Like your BioSpectrum magazine, I think there is scope to have a one-page column in the daily newspapers to give the benefits of biotechnology through success stories achieved by farmers with facts and figures. In this way the effectiveness of modern technologies will enter the minds of even the common man. In addition, people opposing the new technologies can be brought on a common platform to discuss the merits and demerits of GM crops.
What is your future vision for the India's agricultural community? And how can it be achieved?
India is full of small and marginal farmers with a lot of illiteracy and poverty and they are unable to utilize the modern technologies. Therefore, the government has to come out with massive infrastructure and technology backup through product multiplication at village level and distribute it amongst the farmers with their full participation. For example, the service sector for land preparation, irrigation, land protection, and post harvest technology can reduce the expenditure at individual farmer level to about one third. Similarly, establishment of seed banks, fodder banks and food grain banks can avoid cost on administration, transport, etc, and these products will be available at the village level at half or even less than half the price. This requires strengthening and training of wise farmers and using them as leaders for transfer of technology. I feel that the microfinance model, which the Nobel Laureate Mohammad Yunus has shown at Bangladesh can be inducted into the country. An organized marketing system with credit facility at the village level will solve many problems related to the unscrupulous money lenders.
Since taking over the reins of IARI, what are the important issues on your agenda?
I am very happy and feel lucky that from a state organization (as vice chancellor of Dharwad University) I got a chance to serve at a national institute like IARI, which is the most premier institute of the country, both in academics and research. As everybody knows that the seeds of the green revolution were sown first at IARI, I feel that the seeds for the second green revolution also will go from this premier institute. I would like to put the institute at the international level in the modern basic and strategic sciences like biotechnology, nanotechnology, post harvest technology, high tech horticulture, organic farming and provide leadership to the entire country. On the other hand, I would like to establish a direct channel for progressive farmers in the country to visit to IARI and take the product and knowledge directly, and train SAU scientists in the modern technology so that they can quickly spread it to the different agro climatic regions of the country.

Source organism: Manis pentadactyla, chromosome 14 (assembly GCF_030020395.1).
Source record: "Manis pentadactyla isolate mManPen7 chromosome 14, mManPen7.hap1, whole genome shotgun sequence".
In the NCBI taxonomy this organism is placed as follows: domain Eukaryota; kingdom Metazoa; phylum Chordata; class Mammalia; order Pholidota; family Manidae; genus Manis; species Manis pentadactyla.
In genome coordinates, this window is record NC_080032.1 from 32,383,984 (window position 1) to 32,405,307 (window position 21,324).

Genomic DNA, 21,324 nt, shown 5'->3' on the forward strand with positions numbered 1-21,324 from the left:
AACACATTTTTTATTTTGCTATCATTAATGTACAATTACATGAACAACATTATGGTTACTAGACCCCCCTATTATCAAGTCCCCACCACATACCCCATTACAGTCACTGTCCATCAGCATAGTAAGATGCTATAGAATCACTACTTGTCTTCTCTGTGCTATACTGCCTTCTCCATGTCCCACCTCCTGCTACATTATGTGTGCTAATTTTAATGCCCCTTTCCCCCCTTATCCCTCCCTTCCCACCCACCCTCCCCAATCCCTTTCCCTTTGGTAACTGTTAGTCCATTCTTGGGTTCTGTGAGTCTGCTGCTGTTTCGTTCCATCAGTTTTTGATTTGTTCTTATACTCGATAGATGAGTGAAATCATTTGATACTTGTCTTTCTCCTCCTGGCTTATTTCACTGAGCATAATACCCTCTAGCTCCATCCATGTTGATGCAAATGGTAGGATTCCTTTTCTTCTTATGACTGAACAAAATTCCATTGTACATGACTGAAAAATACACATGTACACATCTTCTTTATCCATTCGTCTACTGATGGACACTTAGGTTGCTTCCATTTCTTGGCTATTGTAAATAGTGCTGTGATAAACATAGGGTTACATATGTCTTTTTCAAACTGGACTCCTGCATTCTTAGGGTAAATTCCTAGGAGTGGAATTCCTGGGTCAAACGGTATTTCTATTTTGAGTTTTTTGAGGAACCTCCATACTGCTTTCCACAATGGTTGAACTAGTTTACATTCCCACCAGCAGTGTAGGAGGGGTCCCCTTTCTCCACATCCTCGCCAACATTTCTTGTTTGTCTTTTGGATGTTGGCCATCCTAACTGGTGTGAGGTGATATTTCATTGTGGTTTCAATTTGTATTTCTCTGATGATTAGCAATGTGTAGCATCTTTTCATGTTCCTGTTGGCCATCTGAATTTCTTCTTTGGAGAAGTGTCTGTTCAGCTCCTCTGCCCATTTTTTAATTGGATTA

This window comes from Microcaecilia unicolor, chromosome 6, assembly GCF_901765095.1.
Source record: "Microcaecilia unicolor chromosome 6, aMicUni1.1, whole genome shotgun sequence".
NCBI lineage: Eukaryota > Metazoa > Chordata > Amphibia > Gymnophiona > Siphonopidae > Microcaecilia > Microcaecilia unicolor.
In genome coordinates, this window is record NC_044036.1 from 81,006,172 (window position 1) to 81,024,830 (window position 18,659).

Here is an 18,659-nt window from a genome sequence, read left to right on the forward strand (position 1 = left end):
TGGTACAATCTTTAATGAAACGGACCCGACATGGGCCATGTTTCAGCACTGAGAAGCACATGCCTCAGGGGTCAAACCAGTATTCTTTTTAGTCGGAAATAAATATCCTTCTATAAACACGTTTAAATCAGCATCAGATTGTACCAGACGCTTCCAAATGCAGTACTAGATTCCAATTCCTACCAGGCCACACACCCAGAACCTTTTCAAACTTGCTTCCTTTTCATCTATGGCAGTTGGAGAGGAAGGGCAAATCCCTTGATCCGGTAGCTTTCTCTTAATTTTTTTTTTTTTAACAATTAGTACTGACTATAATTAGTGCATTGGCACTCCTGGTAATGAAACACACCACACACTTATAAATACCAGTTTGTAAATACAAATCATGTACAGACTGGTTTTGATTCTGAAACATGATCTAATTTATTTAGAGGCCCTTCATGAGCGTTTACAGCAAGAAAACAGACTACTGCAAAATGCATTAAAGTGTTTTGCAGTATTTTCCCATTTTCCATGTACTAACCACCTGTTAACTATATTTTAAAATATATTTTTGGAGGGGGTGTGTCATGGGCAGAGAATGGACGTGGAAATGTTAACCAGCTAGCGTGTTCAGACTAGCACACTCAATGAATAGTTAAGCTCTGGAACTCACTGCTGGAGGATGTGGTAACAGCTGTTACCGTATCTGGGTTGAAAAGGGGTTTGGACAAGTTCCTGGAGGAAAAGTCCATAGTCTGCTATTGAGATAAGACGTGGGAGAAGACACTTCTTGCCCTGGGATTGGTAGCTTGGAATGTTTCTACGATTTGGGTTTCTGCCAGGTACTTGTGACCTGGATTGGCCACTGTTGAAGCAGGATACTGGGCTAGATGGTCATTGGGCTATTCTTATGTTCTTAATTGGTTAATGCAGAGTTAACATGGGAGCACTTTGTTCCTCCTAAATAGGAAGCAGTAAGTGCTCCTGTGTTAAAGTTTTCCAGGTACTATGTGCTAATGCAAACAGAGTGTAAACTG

Trained manpower is the biggest hurdle facing any knowledge-based sector today. How can India develop a pool of trained human resources in this sector?
I feel that presently we are producing around 20,000 graduates and 7,500 post graduates which is not even equal to one state like Karnataka which produces 35,000 engineers annually. Although 70 percent of the population in India is dependent on agriculture, the meager member of graduates that we produce should be increased with skill, quality and entrepreneurship. There has to be cutting edge technology degree program with management backup so that agriculture also takes the status of an industry in the coming years. Every individual human wants to live more than a century with quality food today. And this can happen only if the poor farmers get the benefit of modern technology at an affordable rate. To bridge the gap between modern technology and 70 percent of the farming population, trained manpower is needed at the graduate and post graduate level and also there is need for intermediary and lower level skilled manpower in paramedical and para engineering segments today. Depending on the technology, process and systems, based on the potential of the agro climatic zones of India, the human resource development program should be planned accordingly, pooled and used. I am sure that a day will come when trained farmers will be required to take care of agriculture in other countries as well. I feel that the Indian population can take advantage of this factor, as already Africans and Canadians are demanding farmers from India.